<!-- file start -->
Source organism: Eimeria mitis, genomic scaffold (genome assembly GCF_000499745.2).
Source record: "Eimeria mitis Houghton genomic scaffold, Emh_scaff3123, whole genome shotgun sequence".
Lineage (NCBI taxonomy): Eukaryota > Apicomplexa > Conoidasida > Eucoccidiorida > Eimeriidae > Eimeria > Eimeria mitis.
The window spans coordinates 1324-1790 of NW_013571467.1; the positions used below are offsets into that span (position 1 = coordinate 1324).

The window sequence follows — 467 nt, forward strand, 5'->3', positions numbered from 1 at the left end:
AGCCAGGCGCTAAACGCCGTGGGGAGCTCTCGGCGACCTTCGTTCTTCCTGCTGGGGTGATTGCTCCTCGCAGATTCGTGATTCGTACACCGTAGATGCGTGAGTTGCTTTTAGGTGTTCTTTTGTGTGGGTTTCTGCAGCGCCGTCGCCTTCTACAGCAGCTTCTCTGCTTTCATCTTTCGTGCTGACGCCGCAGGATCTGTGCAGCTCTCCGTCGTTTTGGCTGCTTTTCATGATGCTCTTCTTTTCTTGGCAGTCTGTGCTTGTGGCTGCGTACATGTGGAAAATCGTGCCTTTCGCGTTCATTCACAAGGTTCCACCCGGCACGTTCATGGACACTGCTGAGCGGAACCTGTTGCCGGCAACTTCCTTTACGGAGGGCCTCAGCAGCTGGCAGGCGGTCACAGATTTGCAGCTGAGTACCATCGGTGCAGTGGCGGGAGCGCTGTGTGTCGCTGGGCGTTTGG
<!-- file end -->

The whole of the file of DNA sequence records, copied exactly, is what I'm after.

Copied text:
Source organism: Eimeria mitis, genomic scaffold (genome assembly GCF_000499745.2).
Source record: "Eimeria mitis Houghton genomic scaffold, Emh_scaff3123, whole genome shotgun sequence".
Lineage (NCBI taxonomy): Eukaryota > Apicomplexa > Conoidasida > Eucoccidiorida > Eimeriidae > Eimeria > Eimeria mitis.
The window spans coordinates 1324-1790 of NW_013571467.1; the positions used below are offsets into that span (position 1 = coordinate 1324).

The window sequence follows — 467 nt, forward strand, 5'->3', positions numbered from 1 at the left end:
AGCCAGGCGCTAAACGCCGTGGGGAGCTCTCGGCGACCTTCGTTCTTCCTGCTGGGGTGATTGCTCCTCGCAGATTCGTGATTCGTACACCGTAGATGCGTGAGTTGCTTTTAGGTGTTCTTTTGTGTGGGTTTCTGCAGCGCCGTCGCCTTCTACAGCAGCTTCTCTGCTTTCATCTTTCGTGCTGACGCCGCAGGATCTGTGCAGCTCTCCGTCGTTTTGGCTGCTTTTCATGATGCTCTTCTTTTCTTGGCAGTCTGTGCTTGTGGCTGCGTACATGTGGAAAATCGTGCCTTTCGCGTTCATTCACAAGGTTCCACCCGGCACGTTCATGGACACTGCTGAGCGGAACCTGTTGCCGGCAACTTCCTTTACGGAGGGCCTCAGCAGCTGGCAGGCGGTCACAGATTTGCAGCTGAGTACCATCGGTGCAGTGGCGGGAGCGCTGTGTGTCGCTGGGCGTTTGG